ByMarshall LeMert, writer at Creators.co
Love movies, music, Shakespeare, and Superheroes. Like em too? I'm your guy.
Marshall LeMert

I just watched an adaptation of one of my favorite TV shows of all time on Friday. From reading the reviews of the film you guys know the drill at this point, critics weren't impressed, and most audiences found it at the very least enjoyable. And you may think as I write this that I might be biased because I loved the show and you're free to do so. However, today I'll endeavor to make a point to you, that U.N.C.L.E. is not only of the best spy films of the year, but also one of the best of the modern era.

First off, let's talk about Mr. Ritchie. In this movie we see Guy Ritchie doing what he does best, making classic stories easier to swallow for modern audiences. He did just that with Sherlock Holmes, and he echoed a lot of his work in UNCLE. Mr. Ritchie's spoke numerous times that he made a concerted effort to bring audiences back into the very air of the 60s with every aspect of this film and it shows. The production design, the music, the suits (my god, their fantastic), all transported me back into a time when Superman was loved by everyone and James Bond was a more charmer and less killer. Think about this, who do you know that has ever said their favorite Bond film was Skyfall or Quantum of Solace? (Casino Royale was good but really?) Everybody remembers the Bond films like Goldfinger and Thunderball, or in the broader spectrum, the spy shows on the small and silver screens like North by Northwest and Mission Impossible, because they were colorful, they had an element of surrealism to them that mad everyone who watch them think that something this crazy and this thrilling, could only happen in the world of espionage. Jim Phelps was a superspy because he was had a team that could never fail. Roger Thornhill was a superspy without even knowing it. Bond was a superspy that could seduce any woman he met, not because that could happen in real life but because this was not the world of everyday human beings, this is the cloak and dagger world of shadows, and spies. These spies drove fancy cars, went to exotic places around the globe, and got into tight situations that no average joe could ever get out of. Did real spies ever do that? Or do they now? We may never know. But that wonder, and mystery, and that smooth and sexy wild ride was what made the spy films of the era stunning. Ritchie's tapped into that sensation beautifully here. His story has grave stakes, it has no nonsense spies carrying out a mission that could make or break the world. But there's also that light-hearted touch on it too, the one-liners, the tongue and cheek moments, and the deliciously out-there scenarios that made classic espionage films the classics that they are today. So well done to Guy on his expert direction.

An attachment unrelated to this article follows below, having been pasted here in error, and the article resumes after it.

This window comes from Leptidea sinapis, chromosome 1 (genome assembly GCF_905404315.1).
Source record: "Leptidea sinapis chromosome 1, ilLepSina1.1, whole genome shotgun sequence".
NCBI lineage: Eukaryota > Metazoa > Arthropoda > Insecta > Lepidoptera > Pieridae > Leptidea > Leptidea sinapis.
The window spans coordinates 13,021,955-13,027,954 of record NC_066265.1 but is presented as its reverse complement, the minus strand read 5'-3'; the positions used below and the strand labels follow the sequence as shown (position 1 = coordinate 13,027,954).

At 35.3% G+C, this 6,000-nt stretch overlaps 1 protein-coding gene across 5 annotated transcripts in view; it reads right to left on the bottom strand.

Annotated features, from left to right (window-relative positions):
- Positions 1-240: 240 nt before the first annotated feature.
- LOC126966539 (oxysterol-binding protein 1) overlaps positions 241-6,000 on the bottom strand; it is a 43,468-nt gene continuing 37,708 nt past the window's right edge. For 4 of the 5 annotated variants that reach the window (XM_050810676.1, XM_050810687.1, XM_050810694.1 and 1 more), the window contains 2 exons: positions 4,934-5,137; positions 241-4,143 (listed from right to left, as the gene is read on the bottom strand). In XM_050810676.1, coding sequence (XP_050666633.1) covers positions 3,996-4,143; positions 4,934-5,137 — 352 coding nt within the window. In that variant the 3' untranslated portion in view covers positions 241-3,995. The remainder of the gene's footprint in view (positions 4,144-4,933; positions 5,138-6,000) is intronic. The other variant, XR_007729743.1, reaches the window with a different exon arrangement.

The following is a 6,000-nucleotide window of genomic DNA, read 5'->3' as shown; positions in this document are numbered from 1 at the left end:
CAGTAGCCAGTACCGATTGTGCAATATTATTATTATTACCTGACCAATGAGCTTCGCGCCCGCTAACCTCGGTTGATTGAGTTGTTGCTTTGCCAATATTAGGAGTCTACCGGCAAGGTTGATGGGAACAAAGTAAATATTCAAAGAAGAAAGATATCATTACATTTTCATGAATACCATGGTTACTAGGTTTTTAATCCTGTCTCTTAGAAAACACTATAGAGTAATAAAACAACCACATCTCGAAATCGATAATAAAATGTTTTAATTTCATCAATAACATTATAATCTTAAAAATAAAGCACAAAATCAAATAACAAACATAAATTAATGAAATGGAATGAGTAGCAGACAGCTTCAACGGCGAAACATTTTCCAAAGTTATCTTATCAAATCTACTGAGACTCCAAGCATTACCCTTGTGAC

Now to the cast. Talking of North by Northwest, one of the directions that Guy Ritchie gave to Henry Cavill and playing an American spy (ergo with an American Accent), was to model his speech on that of one Cary Grant. Grant, if you don't know him, was a suave, charming, well dressed, well spoken English actor who worked for 40 years starting during the late thirties in Hollywood. Regarded as one of the classiest men in show business, his best known role was Roger Thornhill in North by Northwest. Grant played such a good spy that, if not for his age, he would have been the original James Bond. With that direction, Cavill shined as Napoleon Solo. I for one thought it was funny that Cavill never watched the show, and yet he nailed the blueprints that Robert Vaughn left him for the character. He was quick of wit, skilled in stealth, and just a joy to watch on screen, just like Vaughn was back in the 60s. His partner, the Lone Ranger himself, Armie Hammer, also played his role to perfection. He, unlike Cavill, did take direct notes from David McCallum's turn as Ilya Kuryakin on the original show, and it does show. The other thing i found interesting about the performances was instead of going for a more realistic approach to playing a real KGB agent, and I think perhaps Ritchie's direction factored in here, Hammer opted to play Ilya more as the traditional, stoic, no-nonsense Russians that were portrayed on screens west of the Iron Curtain back in the day. He was more so a caricature that a real Russian, but he did have a one dimensional character to play with. Kuryakin had a lot of internal struggles he had to deal with throughout the story, there's these great cerebral camera angles that Ritchie uses to give Hammer more room to portray the struggle that Ilya goes through to adapt to The West. And it makes for very interesting viewing. He, like Cavill, was just having a ball doing his work and it does show.